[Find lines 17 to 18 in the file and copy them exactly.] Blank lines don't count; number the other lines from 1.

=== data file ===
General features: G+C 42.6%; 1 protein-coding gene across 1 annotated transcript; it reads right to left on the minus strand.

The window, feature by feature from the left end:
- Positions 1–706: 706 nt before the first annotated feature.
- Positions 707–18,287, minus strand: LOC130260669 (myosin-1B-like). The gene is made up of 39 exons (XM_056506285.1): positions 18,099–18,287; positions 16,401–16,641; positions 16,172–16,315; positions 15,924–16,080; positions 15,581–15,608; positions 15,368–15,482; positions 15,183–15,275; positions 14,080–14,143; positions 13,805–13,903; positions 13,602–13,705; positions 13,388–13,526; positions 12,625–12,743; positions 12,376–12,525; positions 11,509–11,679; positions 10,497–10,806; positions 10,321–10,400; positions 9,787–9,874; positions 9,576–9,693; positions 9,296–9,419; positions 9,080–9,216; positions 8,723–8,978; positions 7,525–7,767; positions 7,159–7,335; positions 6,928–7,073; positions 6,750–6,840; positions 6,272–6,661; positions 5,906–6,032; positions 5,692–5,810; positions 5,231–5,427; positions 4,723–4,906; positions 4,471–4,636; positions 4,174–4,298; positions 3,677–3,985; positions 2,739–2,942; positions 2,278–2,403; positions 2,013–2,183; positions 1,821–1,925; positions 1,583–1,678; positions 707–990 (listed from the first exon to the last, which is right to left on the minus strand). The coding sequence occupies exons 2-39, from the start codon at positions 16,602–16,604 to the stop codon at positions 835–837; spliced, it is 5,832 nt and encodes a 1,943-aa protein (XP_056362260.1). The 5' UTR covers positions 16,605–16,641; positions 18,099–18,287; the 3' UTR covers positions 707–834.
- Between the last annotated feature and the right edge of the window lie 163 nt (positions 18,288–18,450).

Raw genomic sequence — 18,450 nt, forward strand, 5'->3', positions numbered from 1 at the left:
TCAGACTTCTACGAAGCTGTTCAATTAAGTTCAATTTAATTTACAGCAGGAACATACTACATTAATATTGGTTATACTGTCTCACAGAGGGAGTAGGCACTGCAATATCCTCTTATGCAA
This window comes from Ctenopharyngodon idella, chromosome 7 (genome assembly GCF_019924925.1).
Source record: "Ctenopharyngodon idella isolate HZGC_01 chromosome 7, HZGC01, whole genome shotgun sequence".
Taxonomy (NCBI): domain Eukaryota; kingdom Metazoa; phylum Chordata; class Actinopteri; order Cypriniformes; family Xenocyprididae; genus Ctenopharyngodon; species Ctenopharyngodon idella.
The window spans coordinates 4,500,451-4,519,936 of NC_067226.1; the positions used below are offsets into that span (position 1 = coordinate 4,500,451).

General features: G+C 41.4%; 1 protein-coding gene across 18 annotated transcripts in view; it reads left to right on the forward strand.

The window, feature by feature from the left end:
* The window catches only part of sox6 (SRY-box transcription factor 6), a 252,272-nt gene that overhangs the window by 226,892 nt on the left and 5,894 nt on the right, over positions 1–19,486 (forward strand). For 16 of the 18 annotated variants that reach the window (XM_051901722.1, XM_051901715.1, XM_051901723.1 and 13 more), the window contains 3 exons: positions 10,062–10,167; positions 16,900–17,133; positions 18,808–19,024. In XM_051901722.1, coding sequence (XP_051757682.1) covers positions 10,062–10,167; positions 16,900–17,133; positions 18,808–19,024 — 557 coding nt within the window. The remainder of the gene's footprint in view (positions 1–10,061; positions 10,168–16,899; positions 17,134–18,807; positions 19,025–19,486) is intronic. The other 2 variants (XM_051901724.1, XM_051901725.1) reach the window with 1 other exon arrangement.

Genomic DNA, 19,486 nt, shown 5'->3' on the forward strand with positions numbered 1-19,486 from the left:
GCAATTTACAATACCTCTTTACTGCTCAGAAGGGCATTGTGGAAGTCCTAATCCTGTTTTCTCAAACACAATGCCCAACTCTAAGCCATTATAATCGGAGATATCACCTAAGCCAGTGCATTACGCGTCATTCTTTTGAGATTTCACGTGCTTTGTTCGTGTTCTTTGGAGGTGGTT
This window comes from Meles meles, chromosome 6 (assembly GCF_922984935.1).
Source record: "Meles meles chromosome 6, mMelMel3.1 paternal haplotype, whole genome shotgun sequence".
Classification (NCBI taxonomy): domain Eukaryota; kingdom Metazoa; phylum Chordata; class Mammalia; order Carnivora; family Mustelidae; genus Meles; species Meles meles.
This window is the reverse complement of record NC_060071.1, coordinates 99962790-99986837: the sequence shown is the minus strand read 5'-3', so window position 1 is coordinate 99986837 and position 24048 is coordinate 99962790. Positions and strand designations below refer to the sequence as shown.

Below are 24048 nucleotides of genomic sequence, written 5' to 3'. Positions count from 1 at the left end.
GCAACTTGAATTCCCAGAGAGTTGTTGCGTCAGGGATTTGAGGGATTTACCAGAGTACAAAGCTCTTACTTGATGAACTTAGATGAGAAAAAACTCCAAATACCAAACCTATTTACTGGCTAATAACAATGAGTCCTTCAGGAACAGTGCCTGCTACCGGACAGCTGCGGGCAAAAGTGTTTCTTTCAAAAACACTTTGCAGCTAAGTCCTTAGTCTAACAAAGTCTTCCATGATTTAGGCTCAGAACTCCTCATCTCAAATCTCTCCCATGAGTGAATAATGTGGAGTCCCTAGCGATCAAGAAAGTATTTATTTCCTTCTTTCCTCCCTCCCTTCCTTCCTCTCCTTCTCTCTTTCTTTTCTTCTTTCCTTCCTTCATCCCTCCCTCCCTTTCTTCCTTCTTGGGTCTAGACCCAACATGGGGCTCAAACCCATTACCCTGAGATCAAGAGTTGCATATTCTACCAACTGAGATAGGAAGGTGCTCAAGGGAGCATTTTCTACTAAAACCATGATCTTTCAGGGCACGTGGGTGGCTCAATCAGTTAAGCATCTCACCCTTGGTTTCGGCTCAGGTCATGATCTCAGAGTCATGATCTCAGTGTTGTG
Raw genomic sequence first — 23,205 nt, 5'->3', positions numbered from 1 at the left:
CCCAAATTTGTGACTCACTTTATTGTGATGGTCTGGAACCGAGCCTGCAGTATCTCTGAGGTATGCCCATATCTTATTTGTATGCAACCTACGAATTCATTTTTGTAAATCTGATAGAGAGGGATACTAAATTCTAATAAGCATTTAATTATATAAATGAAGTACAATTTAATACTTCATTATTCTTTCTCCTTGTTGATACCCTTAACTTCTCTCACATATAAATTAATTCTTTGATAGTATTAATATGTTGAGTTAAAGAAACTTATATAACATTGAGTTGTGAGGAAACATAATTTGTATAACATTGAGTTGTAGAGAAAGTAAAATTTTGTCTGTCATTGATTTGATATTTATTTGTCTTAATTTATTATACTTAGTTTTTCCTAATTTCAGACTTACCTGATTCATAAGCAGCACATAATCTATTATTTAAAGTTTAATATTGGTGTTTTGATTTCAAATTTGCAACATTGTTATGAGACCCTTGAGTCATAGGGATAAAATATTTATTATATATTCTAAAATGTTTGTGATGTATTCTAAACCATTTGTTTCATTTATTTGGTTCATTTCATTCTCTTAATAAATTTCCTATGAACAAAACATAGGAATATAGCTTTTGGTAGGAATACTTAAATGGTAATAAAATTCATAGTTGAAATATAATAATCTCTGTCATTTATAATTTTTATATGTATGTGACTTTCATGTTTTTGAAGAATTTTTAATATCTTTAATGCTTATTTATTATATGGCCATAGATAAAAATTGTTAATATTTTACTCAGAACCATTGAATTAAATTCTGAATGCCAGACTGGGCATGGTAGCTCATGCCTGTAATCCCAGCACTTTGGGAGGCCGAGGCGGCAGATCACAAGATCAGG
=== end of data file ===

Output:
This window comes from Meles meles, chromosome 6 (assembly GCF_922984935.1).
Source record: "Meles meles chromosome 6, mMelMel3.1 paternal haplotype, whole genome shotgun sequence".